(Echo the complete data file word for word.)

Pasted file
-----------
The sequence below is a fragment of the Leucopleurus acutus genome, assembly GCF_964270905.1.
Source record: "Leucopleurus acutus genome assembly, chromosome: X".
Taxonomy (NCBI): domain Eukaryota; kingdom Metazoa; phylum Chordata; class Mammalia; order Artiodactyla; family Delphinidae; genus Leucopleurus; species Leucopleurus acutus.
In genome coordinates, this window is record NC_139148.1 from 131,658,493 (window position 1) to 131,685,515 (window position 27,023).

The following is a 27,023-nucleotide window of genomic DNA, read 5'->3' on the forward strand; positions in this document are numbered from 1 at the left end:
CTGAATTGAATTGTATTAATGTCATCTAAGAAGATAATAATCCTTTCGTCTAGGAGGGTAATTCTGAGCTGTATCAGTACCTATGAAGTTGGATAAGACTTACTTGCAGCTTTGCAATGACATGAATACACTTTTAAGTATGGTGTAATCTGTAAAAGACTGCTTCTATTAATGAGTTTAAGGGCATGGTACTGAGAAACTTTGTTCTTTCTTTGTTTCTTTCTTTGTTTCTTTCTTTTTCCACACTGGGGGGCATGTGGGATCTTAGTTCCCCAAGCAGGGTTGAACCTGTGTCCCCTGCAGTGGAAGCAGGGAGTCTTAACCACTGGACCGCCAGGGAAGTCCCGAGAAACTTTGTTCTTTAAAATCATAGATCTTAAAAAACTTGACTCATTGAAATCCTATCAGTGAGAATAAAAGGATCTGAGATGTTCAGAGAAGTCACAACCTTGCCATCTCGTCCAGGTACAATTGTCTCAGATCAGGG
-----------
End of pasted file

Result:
The sequence below is a fragment of the Leucopleurus acutus genome, assembly GCF_964270905.1.
Source record: "Leucopleurus acutus genome assembly, chromosome: X".
Taxonomy (NCBI): domain Eukaryota; kingdom Metazoa; phylum Chordata; class Mammalia; order Artiodactyla; family Delphinidae; genus Leucopleurus; species Leucopleurus acutus.
In genome coordinates, this window is record NC_139148.1 from 131,658,493 (window position 1) to 131,685,515 (window position 27,023).

The following is a 27,023-nucleotide window of genomic DNA, read 5'->3' on the forward strand; positions in this document are numbered from 1 at the left end:
CTGAATTGAATTGTATTAATGTCATCTAAGAAGATAATAATCCTTTCGTCTAGGAGGGTAATTCTGAGCTGTATCAGTACCTATGAAGTTGGATAAGACTTACTTGCAGCTTTGCAATGACATGAATACACTTTTAAGTATGGTGTAATCTGTAAAAGACTGCTTCTATTAATGAGTTTAAGGGCATGGTACTGAGAAACTTTGTTCTTTCTTTGTTTCTTTCTTTGTTTCTTTCTTTTTCCACACTGGGGGGCATGTGGGATCTTAGTTCCCCAAGCAGGGTTGAACCTGTGTCCCCTGCAGTGGAAGCAGGGAGTCTTAACCACTGGACCGCCAGGGAAGTCCCGAGAAACTTTGTTCTTTAAAATCATAGATCTTAAAAAACTTGACTCATTGAAATCCTATCAGTGAGAATAAAAGGATCTGAGATGTTCAGAGAAGTCACAACCTTGCCATCTCGTCCAGGTACAATTGTCTCAGATCAGGG